Uttar Pradesh Sees First Arrest Under New Anti-Religious Conversion Legislation
The eighth Indian state to ratify and implement an anti-religious conversion law, Uttar Pradesh, on January 4th saw the first arrest of a Christian under the new legislation. In addition to Uttar Pradesh, other states such as Madhya Pradesh, Chhattisgarh, Guharat, Himachal Pradesh, Jharkhand, and Uttarakhand have all implemented similar laws which the governments claim are imperative to combat “Love Jihad” (also commonly referred to as “Romeo Jihad”), an unproven conspiracy theory that Indian Muslim men are seeking marriage with Hindu women in order to convert their wives to Islam and have Muslim children.
The new legislation, under which an individual can be charged with “facilitating fraudulent [religious] conversion” with little to no evidence or warrant, posits a penalization of 10 years of imprisonment to individuals convicted of waging ‘Love Jihad.’ Additionally, the law stipulates that any individual who wishes to convert religions must confer first with the district magistrate and submit a “declaration” of conversion 60 days prior to the religious conversion ceremony. Those that do not follow these stringent regulations can be detained in prison for a term of no less than six months and up to five years.
Quick Facts About Uttar Pradesh's Prohibition of Unlawful Religious Conversion Ordinance
Passed by Uttar Pradesh state cabinet on 24 November 2020.
Religious conversion is a non-bailable crime with a punishment of up to 10 years of prison time.
The first charge under this legislation was filed just hours after it came into effect.
"One month of 'love jihad' law in UP: 51 arrests made, 14 cases lodged, only 2 complaints from victims." - Only 2 out of the 14 cases were filed by the alleged victims themselves; the majority were filed by family members.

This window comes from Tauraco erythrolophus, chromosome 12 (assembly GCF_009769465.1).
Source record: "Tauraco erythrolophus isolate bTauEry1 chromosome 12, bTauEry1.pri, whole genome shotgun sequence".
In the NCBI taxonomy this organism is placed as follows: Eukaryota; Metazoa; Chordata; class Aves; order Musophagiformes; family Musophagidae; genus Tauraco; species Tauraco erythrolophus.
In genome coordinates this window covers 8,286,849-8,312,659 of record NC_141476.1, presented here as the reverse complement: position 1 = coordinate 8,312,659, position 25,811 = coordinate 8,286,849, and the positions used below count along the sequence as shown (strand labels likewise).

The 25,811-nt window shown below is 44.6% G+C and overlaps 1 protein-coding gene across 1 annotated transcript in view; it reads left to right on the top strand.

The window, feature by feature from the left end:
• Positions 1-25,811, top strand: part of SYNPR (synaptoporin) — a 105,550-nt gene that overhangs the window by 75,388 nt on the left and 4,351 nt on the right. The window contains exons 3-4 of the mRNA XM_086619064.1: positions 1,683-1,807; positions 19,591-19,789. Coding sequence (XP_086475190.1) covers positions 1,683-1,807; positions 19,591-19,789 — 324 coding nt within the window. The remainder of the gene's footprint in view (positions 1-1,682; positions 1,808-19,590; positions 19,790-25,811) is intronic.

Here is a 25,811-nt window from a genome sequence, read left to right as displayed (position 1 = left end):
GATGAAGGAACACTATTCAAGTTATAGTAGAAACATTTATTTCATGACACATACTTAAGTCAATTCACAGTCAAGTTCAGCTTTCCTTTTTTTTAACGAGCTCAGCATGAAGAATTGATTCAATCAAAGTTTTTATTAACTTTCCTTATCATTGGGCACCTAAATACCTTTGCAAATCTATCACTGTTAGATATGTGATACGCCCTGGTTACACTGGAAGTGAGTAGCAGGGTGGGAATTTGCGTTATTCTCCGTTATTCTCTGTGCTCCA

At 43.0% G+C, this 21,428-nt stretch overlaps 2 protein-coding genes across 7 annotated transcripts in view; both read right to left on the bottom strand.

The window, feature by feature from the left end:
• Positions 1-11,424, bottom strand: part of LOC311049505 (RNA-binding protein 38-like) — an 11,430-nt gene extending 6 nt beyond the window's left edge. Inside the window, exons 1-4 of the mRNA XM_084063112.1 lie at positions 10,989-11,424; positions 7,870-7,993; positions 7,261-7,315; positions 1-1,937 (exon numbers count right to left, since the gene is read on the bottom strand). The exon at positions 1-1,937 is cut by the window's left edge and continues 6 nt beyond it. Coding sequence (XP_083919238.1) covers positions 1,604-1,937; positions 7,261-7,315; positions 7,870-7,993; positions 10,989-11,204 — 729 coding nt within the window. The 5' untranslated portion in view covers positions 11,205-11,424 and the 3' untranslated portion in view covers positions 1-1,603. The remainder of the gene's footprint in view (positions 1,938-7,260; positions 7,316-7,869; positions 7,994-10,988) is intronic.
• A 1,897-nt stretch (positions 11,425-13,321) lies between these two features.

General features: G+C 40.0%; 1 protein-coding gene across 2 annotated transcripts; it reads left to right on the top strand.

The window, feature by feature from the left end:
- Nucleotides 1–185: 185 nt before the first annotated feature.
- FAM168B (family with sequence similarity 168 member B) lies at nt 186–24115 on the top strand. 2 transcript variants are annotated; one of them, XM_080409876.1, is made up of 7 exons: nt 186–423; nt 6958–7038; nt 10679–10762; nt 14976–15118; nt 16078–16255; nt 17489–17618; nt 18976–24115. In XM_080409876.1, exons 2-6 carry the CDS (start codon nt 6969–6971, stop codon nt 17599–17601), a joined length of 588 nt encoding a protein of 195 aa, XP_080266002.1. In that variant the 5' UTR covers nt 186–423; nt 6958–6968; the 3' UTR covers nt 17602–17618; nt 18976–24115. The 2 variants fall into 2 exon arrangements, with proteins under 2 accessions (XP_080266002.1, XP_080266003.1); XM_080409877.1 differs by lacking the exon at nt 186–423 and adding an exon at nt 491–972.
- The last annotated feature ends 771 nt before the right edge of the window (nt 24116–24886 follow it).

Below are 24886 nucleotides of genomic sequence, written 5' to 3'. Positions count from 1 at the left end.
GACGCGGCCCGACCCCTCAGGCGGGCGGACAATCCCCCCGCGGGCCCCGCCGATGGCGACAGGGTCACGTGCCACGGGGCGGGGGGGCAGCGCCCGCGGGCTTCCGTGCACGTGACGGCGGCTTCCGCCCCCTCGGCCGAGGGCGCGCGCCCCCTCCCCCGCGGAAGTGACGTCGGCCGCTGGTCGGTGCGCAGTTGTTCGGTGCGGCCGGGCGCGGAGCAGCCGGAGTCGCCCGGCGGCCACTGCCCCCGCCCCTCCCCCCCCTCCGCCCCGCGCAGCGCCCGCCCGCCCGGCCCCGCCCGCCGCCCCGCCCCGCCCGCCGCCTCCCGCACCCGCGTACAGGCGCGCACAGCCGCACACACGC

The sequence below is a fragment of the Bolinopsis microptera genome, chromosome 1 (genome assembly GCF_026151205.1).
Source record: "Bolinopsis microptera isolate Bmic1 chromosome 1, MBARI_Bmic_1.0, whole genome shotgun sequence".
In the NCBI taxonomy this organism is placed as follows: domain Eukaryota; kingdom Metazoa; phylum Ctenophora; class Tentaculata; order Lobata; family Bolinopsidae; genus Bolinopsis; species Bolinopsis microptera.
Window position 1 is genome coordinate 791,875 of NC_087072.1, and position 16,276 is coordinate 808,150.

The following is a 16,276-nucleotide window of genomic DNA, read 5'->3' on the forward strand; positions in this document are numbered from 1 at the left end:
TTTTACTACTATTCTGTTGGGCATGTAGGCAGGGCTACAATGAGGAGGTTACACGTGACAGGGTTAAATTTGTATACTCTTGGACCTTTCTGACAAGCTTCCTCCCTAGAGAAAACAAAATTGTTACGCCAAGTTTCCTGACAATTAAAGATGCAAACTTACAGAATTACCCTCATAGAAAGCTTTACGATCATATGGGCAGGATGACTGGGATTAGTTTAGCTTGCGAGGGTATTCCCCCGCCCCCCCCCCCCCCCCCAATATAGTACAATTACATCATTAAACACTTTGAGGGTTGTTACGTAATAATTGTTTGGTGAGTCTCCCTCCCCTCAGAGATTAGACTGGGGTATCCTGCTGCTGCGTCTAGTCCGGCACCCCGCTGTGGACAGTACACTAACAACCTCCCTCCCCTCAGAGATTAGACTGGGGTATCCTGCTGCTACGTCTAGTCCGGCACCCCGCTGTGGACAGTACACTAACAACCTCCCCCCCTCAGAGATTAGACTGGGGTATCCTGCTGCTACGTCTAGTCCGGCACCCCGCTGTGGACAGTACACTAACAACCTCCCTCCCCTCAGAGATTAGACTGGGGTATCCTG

In December, one pregnant Hindu woman, 22-year-old Muskan Jahan, was arrested under the new legislation for allegedly 'unlawfully converting religions' to marry her Muslim husband. She later suffered a miscarriage.
Former Law Commission of India Chief Justice A. P. Shah and former Supreme Court of India judge Madan Lokur has condemned the persecutory application of the new ordinance.
Now, on 4 January 2021, Morning Star News announced that three Indian civilians and one Korean Christian woman were arrested in Uttar Pradesh on December 19th, having been accused of violating the new legislation and engaging in fraudulent evangelism. Two individuals by the name of Sharma and Gupta claimed that three Indian civilians visited their homes not only to deliver COVID-19 aid but also in attempts to convert them to Christianity by offering them some stimulus money. More specifically, they claim that the aid workers told them that if they visited a church with them or converted to Christianity, they would receive extra rations and 1 million rupees (≈ USD $13,673).
Raj Kumar Masih, the leader of the aid organization that the three arrested individuals worked for, has asserted that Sharma and Gupta’s claims of attempted incitement to fraudulent conversion to Christianity are absurd, as not all of those arrested are even Christian themselves. Moreover, Masih has steadfastly denied that the aid organization has offered recipients any money as an incentive to convert to Christianity; he has offered to provide documentation of the organization’s beneficiaries who will testify that they were made no such propositions.
Jubilee Campaign condemns the persecutory and discriminatory application of Uttar Pradesh's Prohibition of Unlawful Religious Conversion Ordinance, which has been used to imprison religious minorities and revoke women's freedom to convert religions and marry. We are similarly disheartened to see 'love jihad' legislations being passed in multiple other Indian states such as Madhya Pradesh. Jubilee Campaign continues to tirelessly advocate against abductions and forced conversions of girls, and believes that the "love jihad" legislation is not a proper counter to abductions and forced conversions.
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